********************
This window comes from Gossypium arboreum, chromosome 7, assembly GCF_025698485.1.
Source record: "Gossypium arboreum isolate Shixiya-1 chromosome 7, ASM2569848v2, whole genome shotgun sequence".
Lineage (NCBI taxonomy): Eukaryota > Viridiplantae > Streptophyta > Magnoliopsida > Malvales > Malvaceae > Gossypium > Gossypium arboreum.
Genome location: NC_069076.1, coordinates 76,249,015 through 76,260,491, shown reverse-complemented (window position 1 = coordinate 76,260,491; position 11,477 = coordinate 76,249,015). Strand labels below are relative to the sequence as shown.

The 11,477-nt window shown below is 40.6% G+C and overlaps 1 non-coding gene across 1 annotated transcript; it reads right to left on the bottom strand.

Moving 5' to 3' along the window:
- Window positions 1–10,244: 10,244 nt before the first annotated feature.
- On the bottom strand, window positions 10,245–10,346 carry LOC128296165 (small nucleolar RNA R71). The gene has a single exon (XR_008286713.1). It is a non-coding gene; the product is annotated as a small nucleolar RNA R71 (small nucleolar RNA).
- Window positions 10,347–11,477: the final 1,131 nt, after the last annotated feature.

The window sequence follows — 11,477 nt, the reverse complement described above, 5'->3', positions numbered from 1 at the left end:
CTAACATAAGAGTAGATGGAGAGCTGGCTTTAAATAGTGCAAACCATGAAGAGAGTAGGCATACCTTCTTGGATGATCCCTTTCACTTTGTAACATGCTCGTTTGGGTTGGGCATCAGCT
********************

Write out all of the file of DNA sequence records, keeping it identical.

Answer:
This window comes from Gossypium arboreum, chromosome 7, assembly GCF_025698485.1.
Source record: "Gossypium arboreum isolate Shixiya-1 chromosome 7, ASM2569848v2, whole genome shotgun sequence".
Lineage (NCBI taxonomy): Eukaryota > Viridiplantae > Streptophyta > Magnoliopsida > Malvales > Malvaceae > Gossypium > Gossypium arboreum.
Genome location: NC_069076.1, coordinates 76,249,015 through 76,260,491, shown reverse-complemented (window position 1 = coordinate 76,260,491; position 11,477 = coordinate 76,249,015). Strand labels below are relative to the sequence as shown.

The 11,477-nt window shown below is 40.6% G+C and overlaps 1 non-coding gene across 1 annotated transcript; it reads right to left on the bottom strand.

Moving 5' to 3' along the window:
- Window positions 1–10,244: 10,244 nt before the first annotated feature.
- On the bottom strand, window positions 10,245–10,346 carry LOC128296165 (small nucleolar RNA R71). The gene has a single exon (XR_008286713.1). It is a non-coding gene; the product is annotated as a small nucleolar RNA R71 (small nucleolar RNA).
- Window positions 10,347–11,477: the final 1,131 nt, after the last annotated feature.

The window sequence follows — 11,477 nt, the reverse complement described above, 5'->3', positions numbered from 1 at the left end:
CTAACATAAGAGTAGATGGAGAGCTGGCTTTAAATAGTGCAAACCATGAAGAGAGTAGGCATACCTTCTTGGATGATCCCTTTCACTTTGTAACATGCTCGTTTGGGTTGGGCATCAGCT